Supreme Court: Gay Marriage Now Legal in all 50 States

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Jeez, sleep in a few minutes and you miss out. This has turned out to be lefty week at the Supreme Court:

In a long-sought victory for the gay rights movement, the Supreme Court ruled on Friday that the Constitution guarantees a nationwide right to same-sex marriage.

Justice Anthony M. Kennedy wrote the majority opinion in the 5 to 4 decision. He was joined by the court’s four more liberal justices.

No surprises here: it was the four liberal justices in the majority plus Anthony Kennedy, who has long been sympathetic to gay causes. And the timing was about right. It’s one thing to say that marriage is quintessentially a state issue, but common sense dictates that states should (a) have roughly the same rules, and (b) should respect each other’s marriages. Gay marriage has now been approved in enough states that it was time to set a nationwide standard. It’s one thing for different states to have different waiting times or different medical requirements, but not fundamentally different rules on who can get married in the first place.

And for those who think the Supreme Court is locked away in a bubble, take a look at the chart on the right. 57 percent of all Americans now approve of same-sex marriage and 70 percent of those between the ages of 18 and 34. This was a freight train, and obviously Kennedy thought it was time to get off the tracks and get on board.

So hooray for the Supreme Court this week. They saved Obamacare; they saved non-discrimination requirements in low-income housing; they saved same-sex marriage; and they ruled that the government has to pay for any raisins it seizes. All in all, not a bad way to end their term.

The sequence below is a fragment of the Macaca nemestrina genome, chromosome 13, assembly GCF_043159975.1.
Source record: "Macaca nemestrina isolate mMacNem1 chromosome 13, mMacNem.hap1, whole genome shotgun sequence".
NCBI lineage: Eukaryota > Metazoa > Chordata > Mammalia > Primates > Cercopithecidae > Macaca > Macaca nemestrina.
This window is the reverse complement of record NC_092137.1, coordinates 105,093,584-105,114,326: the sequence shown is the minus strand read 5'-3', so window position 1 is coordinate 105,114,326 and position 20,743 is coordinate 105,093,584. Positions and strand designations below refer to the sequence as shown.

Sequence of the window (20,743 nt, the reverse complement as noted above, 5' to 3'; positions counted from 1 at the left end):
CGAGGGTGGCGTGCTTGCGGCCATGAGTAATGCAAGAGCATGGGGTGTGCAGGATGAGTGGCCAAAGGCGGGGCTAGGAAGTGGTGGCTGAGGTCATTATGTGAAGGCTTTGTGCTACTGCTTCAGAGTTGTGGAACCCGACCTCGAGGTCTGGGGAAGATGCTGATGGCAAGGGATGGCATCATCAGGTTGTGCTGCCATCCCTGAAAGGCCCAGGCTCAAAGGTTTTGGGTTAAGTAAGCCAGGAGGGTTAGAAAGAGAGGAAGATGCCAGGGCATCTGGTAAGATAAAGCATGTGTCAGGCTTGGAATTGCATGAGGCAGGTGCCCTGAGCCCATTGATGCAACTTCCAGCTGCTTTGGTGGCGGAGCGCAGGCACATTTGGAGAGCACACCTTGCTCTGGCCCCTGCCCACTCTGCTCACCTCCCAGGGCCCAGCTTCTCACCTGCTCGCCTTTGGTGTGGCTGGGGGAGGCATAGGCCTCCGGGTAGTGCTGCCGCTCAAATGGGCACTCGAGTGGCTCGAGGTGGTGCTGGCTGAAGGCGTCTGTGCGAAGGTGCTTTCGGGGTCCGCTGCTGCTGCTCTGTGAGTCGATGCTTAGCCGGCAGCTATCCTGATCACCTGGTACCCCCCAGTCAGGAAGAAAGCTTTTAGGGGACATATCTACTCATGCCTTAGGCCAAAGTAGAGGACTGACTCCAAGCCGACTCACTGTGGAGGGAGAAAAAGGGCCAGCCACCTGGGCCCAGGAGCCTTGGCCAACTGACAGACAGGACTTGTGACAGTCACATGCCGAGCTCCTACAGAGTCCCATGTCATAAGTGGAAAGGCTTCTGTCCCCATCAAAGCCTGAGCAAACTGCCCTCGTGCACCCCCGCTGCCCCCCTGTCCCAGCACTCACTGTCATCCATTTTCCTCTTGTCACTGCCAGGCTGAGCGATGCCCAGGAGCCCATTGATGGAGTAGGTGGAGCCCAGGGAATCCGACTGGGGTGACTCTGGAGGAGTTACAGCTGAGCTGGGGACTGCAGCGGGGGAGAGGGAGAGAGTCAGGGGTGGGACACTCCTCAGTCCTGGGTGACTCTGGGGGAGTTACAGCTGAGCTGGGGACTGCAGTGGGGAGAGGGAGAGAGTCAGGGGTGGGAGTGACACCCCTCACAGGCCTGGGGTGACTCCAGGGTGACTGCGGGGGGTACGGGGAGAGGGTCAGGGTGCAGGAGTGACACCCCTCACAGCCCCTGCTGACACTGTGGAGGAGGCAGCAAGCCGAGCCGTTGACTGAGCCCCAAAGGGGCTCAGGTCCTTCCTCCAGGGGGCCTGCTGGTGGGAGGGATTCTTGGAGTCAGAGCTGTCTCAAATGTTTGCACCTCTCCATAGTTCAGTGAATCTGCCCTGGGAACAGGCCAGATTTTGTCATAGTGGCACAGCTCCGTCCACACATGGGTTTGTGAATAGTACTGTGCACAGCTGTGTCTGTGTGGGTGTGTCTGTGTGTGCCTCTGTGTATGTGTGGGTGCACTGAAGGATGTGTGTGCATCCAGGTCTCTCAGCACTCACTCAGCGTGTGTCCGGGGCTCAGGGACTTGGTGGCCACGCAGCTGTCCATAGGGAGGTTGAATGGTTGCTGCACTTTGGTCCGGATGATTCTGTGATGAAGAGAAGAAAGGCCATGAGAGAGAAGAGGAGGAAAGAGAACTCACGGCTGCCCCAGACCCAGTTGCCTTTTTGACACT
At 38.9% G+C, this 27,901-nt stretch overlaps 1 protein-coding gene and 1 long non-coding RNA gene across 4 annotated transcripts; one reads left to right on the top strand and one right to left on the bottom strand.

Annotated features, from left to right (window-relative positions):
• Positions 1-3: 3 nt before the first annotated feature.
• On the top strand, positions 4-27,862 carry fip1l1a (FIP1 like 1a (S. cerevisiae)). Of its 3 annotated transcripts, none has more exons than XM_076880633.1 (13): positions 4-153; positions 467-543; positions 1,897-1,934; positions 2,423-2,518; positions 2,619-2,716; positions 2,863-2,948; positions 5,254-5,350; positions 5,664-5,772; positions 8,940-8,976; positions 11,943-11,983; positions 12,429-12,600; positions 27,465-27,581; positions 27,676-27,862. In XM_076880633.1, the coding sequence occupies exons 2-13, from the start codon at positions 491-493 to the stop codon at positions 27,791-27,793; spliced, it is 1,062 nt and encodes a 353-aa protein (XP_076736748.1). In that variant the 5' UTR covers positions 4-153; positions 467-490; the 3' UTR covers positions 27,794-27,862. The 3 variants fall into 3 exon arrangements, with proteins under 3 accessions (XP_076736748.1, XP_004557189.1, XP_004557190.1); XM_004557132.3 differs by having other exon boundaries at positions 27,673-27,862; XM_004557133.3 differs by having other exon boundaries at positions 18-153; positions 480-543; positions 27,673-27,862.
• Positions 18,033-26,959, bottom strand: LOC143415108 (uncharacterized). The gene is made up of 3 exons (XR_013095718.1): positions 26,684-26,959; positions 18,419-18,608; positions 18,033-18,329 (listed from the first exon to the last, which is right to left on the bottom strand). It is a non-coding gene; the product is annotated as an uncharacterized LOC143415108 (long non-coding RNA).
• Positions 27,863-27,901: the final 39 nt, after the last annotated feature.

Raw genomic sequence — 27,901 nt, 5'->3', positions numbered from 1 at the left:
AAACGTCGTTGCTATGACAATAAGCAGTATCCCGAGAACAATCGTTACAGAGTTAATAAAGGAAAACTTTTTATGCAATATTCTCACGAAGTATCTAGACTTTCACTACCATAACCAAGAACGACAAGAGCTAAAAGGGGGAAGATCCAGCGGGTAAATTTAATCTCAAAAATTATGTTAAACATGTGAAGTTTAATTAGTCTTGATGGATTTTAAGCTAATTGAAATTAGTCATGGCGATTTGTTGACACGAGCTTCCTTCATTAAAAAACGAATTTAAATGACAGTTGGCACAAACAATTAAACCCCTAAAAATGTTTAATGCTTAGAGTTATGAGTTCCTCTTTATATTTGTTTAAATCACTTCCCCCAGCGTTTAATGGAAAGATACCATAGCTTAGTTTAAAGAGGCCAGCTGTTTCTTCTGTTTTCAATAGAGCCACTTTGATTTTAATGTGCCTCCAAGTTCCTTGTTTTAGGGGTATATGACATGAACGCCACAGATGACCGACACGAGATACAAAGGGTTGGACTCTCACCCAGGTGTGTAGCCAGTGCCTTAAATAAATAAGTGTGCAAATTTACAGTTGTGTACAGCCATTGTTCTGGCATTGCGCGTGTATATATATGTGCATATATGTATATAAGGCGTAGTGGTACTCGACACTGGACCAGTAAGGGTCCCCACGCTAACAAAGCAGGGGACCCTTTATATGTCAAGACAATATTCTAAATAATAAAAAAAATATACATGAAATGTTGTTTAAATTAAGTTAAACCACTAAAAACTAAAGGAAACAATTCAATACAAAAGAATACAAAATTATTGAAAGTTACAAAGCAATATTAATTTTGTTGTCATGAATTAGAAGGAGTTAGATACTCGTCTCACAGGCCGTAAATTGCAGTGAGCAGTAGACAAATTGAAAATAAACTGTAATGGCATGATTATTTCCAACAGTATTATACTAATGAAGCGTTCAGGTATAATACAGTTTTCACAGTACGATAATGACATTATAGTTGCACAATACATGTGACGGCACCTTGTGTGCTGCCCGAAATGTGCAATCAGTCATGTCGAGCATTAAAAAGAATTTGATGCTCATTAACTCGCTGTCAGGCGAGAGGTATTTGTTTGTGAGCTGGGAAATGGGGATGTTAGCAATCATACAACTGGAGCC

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We didn't know what to expect when we told you we needed to raise $400,000 before our fiscal year closed on June 30, and we're thrilled to report that our incredible community of readers contributed some $415,000 to help us keep charging as hard as we can during this crazy year.

You just sent an incredible message: that quality journalism doesn't have to answer to advertisers, billionaires, or hedge funds; that newsrooms can eke out an existence thanks primarily to the generosity of its readers. That's so powerful. Especially during what's been called a "media extinction event" when those looking to make a profit from the news pull back, the Mother Jones community steps in.

The months and years ahead won't be easy. Far from it. But there's no one we'd rather face the big challenges with than you, our committed and passionate readers, and our team of fearless reporters who show up every day.

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